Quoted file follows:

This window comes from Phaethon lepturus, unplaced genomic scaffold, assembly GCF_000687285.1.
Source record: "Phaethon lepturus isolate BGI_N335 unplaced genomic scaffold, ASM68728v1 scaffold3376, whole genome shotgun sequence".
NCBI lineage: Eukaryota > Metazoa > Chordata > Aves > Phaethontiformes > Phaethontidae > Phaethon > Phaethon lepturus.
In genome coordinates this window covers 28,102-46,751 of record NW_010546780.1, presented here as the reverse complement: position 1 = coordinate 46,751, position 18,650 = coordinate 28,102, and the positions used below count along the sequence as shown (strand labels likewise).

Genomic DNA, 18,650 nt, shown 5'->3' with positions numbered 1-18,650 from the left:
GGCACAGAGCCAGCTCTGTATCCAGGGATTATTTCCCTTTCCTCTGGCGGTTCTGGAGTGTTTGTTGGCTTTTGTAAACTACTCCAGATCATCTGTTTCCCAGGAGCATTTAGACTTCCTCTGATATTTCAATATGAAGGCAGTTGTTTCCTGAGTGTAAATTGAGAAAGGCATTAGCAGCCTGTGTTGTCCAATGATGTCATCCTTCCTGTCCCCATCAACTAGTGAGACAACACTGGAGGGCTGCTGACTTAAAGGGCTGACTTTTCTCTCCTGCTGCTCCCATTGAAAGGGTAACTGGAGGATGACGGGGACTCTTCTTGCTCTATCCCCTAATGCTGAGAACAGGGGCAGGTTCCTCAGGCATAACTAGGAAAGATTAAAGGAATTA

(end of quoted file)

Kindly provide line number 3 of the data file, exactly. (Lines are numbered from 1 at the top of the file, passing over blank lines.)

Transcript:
NCBI lineage: Eukaryota > Metazoa > Chordata > Aves > Phaethontiformes > Phaethontidae > Phaethon > Phaethon lepturus.